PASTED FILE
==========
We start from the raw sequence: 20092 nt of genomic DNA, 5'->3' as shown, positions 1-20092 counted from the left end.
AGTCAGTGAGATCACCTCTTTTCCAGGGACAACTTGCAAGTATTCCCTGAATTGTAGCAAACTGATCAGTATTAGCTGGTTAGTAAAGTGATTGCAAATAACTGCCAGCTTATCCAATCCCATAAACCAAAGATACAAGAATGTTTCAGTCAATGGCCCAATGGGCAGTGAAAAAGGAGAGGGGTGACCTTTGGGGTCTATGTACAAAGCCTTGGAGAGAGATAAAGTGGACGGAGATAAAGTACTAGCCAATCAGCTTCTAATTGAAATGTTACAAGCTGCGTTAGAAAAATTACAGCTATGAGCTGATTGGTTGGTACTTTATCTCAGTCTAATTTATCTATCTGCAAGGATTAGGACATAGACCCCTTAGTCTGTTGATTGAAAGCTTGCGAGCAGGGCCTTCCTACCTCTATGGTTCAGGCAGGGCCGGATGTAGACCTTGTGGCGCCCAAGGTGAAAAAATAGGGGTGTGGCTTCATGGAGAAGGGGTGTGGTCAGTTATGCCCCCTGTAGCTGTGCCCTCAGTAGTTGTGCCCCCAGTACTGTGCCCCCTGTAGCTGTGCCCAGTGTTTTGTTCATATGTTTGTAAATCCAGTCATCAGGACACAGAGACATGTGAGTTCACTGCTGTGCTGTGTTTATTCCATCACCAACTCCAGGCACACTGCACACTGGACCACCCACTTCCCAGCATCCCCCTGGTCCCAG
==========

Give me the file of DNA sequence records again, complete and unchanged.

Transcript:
We start from the raw sequence: 20092 nt of genomic DNA, 5'->3' as shown, positions 1-20092 counted from the left end.
AGTCAGTGAGATCACCTCTTTTCCAGGGACAACTTGCAAGTATTCCCTGAATTGTAGCAAACTGATCAGTATTAGCTGGTTAGTAAAGTGATTGCAAATAACTGCCAGCTTATCCAATCCCATAAACCAAAGATACAAGAATGTTTCAGTCAATGGCCCAATGGGCAGTGAAAAAGGAGAGGGGTGACCTTTGGGGTCTATGTACAAAGCCTTGGAGAGAGATAAAGTGGACGGAGATAAAGTACTAGCCAATCAGCTTCTAATTGAAATGTTACAAGCTGCGTTAGAAAAATTACAGCTATGAGCTGATTGGTTGGTACTTTATCTCAGTCTAATTTATCTATCTGCAAGGATTAGGACATAGACCCCTTAGTCTGTTGATTGAAAGCTTGCGAGCAGGGCCTTCCTACCTCTATGGTTCAGGCAGGGCCGGATGTAGACCTTGTGGCGCCCAAGGTGAAAAAATAGGGGTGTGGCTTCATGGAGAAGGGGTGTGGTCAGTTATGCCCCCTGTAGCTGTGCCCTCAGTAGTTGTGCCCCCAGTACTGTGCCCCCTGTAGCTGTGCCCAGTGTTTTGTTCATATGTTTGTAAATCCAGTCATCAGGACACAGAGACATGTGAGTTCACTGCTGTGCTGTGTTTATTCCATCACCAACTCCAGGCACACTGCACACTGGACCACCCACTTCCCAGCATCCCCCTGGTCCCAG